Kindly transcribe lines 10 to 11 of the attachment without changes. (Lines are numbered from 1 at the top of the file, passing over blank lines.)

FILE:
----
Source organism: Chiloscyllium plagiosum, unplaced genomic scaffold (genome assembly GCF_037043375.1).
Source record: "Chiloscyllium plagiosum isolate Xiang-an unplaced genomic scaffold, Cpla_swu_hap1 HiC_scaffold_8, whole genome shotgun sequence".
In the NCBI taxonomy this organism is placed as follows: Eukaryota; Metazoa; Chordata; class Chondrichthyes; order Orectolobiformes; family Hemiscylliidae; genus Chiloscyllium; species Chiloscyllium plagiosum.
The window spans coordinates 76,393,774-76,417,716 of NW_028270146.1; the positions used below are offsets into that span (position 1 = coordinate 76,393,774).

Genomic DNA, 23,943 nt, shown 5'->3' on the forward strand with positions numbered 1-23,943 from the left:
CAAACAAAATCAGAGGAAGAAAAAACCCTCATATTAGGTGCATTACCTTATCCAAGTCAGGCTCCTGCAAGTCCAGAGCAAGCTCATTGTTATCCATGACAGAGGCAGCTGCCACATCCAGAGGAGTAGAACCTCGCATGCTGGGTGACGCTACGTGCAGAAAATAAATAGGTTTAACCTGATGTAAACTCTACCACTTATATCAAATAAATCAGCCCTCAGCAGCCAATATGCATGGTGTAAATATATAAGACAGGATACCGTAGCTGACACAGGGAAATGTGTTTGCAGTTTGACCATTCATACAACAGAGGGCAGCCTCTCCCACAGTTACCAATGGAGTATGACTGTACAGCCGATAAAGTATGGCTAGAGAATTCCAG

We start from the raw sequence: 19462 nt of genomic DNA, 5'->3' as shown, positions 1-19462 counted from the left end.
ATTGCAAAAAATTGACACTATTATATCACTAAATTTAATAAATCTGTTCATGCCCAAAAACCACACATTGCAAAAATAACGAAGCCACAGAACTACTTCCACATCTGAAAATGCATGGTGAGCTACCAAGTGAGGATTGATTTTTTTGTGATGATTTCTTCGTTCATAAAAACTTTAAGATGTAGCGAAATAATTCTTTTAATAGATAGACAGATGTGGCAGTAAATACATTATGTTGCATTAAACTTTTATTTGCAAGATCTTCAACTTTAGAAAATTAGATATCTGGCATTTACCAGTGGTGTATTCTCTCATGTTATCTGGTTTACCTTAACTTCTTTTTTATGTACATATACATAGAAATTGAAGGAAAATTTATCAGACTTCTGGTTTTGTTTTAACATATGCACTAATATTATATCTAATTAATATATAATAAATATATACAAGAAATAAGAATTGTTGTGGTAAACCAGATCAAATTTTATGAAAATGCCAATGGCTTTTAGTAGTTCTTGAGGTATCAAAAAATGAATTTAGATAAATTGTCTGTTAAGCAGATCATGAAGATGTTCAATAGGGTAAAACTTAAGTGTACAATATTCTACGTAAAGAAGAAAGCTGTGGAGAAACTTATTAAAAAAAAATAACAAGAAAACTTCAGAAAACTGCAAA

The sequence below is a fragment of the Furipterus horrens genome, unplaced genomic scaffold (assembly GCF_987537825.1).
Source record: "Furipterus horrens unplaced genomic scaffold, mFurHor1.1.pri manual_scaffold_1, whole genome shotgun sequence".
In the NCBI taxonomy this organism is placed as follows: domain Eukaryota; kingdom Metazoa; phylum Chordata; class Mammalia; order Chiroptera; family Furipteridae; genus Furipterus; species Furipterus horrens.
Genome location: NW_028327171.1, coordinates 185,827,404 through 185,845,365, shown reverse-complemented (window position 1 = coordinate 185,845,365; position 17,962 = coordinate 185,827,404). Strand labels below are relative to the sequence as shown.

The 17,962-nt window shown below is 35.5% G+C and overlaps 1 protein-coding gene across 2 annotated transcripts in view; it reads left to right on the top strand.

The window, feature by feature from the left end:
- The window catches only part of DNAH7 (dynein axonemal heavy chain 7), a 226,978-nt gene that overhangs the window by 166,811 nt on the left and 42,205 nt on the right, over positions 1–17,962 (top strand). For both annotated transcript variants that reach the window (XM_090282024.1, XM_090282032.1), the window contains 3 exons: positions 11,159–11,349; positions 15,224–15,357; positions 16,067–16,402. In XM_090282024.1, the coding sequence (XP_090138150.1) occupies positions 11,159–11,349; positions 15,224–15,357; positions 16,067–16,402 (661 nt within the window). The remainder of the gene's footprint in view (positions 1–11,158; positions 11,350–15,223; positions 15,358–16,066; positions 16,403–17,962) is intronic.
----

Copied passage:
Source record: "Furipterus horrens unplaced genomic scaffold, mFurHor1.1.pri manual_scaffold_1, whole genome shotgun sequence".
In the NCBI taxonomy this organism is placed as follows: domain Eukaryota; kingdom Metazoa; phylum Chordata; class Mammalia; order Chiroptera; family Furipteridae; genus Furipterus; species Furipterus horrens.